- Written by Brian Keahl
- Category: Emergency Communications
- Published: 03 March 2011
- Hits: 1921
Emergency response has changed drastically over the past several decades, especially since 2001, and the utilization of Amateur Radio operators has been affected by it. The days of showing up unannounced with your HT and “go kit” have pretty much gone the way of the vacuum tube.
The September 11th attack and Hurricane Katrina both acted as wakeup calls to a variety of emergency response agencies all the way from the courthouse to Washington, DC. Longstanding issues, like the inability for local public service agencies to communicate with each other (such as fire and sheriff) as well as inability for state and federal agencies to interoperate with each other and local entities was a major embarrassment during the September 11th and Katrina responses.
In addition to the technical challenges, there were also the tactical ones. Every entity operated with with its own command structure, terminology, and protocols. Quite often there was no clear chain of command, leading to poorly coordinated response. Police would use 10-codes, which are not consistent across jurisdictions and often not understood by members of other agencies. Each organization had its own methods and procedures, creating confusion among those working side-by-side.
The result was a call for a general standard to operate by, one that was structured enough to help bring organization to an emergency situation, while being loose enough it didn't tie the hands of first-responders. The solution is a modified version of an emergency response system developed in California, called the "Incident Command System" (ICS for short) and its big brother the "National Incident Management System" (NIMS). During the first decade of this century almost every federal, state, and local government has adopted the ICS and NIMS as the standard operating protocol.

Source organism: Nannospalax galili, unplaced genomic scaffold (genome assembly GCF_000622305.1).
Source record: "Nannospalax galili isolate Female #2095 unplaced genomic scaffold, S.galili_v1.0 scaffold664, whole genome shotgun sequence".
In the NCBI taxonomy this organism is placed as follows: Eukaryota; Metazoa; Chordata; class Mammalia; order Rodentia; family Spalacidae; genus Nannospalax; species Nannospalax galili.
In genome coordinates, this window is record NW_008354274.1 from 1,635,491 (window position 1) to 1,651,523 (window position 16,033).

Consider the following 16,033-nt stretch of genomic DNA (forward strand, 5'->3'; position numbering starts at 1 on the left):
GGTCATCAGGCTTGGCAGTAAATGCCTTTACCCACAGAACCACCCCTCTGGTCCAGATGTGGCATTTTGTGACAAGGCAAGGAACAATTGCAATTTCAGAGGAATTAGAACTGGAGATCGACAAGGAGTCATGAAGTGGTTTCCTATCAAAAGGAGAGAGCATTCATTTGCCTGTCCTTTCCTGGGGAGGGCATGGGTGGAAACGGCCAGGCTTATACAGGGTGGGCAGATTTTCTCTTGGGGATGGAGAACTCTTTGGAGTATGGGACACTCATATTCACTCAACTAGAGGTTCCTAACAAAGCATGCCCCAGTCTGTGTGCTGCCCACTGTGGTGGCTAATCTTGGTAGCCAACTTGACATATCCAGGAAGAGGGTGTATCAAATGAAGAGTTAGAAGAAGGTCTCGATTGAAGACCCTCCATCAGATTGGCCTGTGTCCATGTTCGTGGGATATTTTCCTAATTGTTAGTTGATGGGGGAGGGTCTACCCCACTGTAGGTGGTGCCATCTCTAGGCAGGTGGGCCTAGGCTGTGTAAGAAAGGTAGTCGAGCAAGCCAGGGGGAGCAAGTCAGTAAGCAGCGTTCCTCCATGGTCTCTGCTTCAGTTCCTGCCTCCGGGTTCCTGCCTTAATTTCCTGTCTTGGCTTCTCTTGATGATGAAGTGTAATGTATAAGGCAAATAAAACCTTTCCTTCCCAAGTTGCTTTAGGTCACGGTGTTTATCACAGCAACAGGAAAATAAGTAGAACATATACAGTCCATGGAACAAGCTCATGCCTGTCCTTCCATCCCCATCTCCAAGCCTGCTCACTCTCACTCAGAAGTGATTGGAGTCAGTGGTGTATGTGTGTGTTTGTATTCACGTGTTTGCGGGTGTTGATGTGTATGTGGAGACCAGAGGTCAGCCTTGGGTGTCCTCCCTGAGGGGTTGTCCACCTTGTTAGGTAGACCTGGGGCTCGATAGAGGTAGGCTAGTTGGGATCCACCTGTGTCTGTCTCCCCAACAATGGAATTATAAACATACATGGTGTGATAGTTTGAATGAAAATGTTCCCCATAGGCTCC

The federal government, through FEMA, provided incentives and free training programs to entice broad acceptance. FEMA, GEMA (Georgia's Emergency Management Agency), and local EMAs have largely adopted the program and require anyone who will be involved in emergency response to meet minimum training requirements.
Now, to be a valued emergency responder you have to know acronyms like ICS, NIMS, EOC, EOP, IAP, and ICP. You’ll need to know what terms like “Incident Commander”, “Incident Management Team”, and “Unified Command” mean.
There was once a time when solely Minutemen defended us, now we have full-time soldiers supplemented by well-trained Reservists. Disaster response has changed similarly. FEMA, state emergency response organizations like GEMA (Georgia Emergency Management Agency), the Red Cross, Salvation Army, and many others now have teams of people formally trained to respond and interact with each other using predefined command structures. Many Non-Government-Organizations (NGOs) have built their own teams of amateur radio operators trained in the same procedures. To be a useful asset to them you must have compatible training – in the same way military reservists train to work side-by-side with active military.
Virtually any volunteer organization, including members of the Amateur Radio Emergency Service (ARES for short) will expect their members to take these training course.
The good news the courses are free. You can visit http://training.fema.gov/IS/ and have access to a wide range of courses. The ones you should take (in this order) are IS-100.b, IS-700.a, IS-200.b, and IS-800.b. The ARRL has training programs as well (EC-00x) that can be found at: http://www.arrl.org/online-courses, and we’ll be discussing those later.
Why take these courses? Because you’ll understand the “management structure” that will be in place when you are deployed. As a result you’ll be more effective in knowing where to report, how to conduct yourself, and the procedures you’ll be expected to follow while working with whatever entity you are assigned to.
In addition to the above, most organizations, like the Red Cross and Salvation Army, have their own teams of amateur radio operators – so if you wish to volunteer with one of them they will likely look favorably upon you if you already have these courses completed. You can be certain that you’ll be required to take the courses.
Then there is the most significant reason to learn ICS: because most organizations will not deploy you in an emergency if you haven’t taken the courses. If you are deployed (and it's unlikely you would be without the training), it’ll be as a last resort or in a very non-critical capacity, and not likely utilizing your amateur radio skills.
In conclusion, if Amateur Radio is to be relevant and Amateur Radio operators are to have value to the professional emergency response organizations we must dispense with “amateur” and think “professional”.